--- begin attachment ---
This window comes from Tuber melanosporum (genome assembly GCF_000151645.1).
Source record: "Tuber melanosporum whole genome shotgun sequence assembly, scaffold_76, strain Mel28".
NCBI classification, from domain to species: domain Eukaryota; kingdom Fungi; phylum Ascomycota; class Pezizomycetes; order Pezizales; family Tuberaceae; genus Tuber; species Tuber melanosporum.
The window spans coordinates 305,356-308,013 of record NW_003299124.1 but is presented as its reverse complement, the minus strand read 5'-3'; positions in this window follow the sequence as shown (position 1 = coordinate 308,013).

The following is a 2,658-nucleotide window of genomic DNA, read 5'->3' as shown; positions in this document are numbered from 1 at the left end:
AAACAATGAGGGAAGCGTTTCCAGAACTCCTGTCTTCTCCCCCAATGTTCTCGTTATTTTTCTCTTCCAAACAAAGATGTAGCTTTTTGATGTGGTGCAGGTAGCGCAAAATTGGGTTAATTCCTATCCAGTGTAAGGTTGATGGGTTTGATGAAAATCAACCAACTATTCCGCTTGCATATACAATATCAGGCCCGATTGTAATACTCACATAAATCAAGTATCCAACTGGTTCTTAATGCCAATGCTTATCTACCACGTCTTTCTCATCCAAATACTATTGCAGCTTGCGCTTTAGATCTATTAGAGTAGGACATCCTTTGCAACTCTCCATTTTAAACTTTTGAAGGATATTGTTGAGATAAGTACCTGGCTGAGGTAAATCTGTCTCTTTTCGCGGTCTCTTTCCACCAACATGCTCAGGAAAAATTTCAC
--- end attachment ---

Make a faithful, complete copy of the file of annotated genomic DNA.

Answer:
This window comes from Tuber melanosporum (genome assembly GCF_000151645.1).
Source record: "Tuber melanosporum whole genome shotgun sequence assembly, scaffold_76, strain Mel28".
NCBI classification, from domain to species: domain Eukaryota; kingdom Fungi; phylum Ascomycota; class Pezizomycetes; order Pezizales; family Tuberaceae; genus Tuber; species Tuber melanosporum.
The window spans coordinates 305,356-308,013 of record NW_003299124.1 but is presented as its reverse complement, the minus strand read 5'-3'; positions in this window follow the sequence as shown (position 1 = coordinate 308,013).

The following is a 2,658-nucleotide window of genomic DNA, read 5'->3' as shown; positions in this document are numbered from 1 at the left end:
AAACAATGAGGGAAGCGTTTCCAGAACTCCTGTCTTCTCCCCCAATGTTCTCGTTATTTTTCTCTTCCAAACAAAGATGTAGCTTTTTGATGTGGTGCAGGTAGCGCAAAATTGGGTTAATTCCTATCCAGTGTAAGGTTGATGGGTTTGATGAAAATCAACCAACTATTCCGCTTGCATATACAATATCAGGCCCGATTGTAATACTCACATAAATCAAGTATCCAACTGGTTCTTAATGCCAATGCTTATCTACCACGTCTTTCTCATCCAAATACTATTGCAGCTTGCGCTTTAGATCTATTAGAGTAGGACATCCTTTGCAACTCTCCATTTTAAACTTTTGAAGGATATTGTTGAGATAAGTACCTGGCTGAGGTAAATCTGTCTCTTTTCGCGGTCTCTTTCCACCAACATGCTCAGGAAAAATTTCAC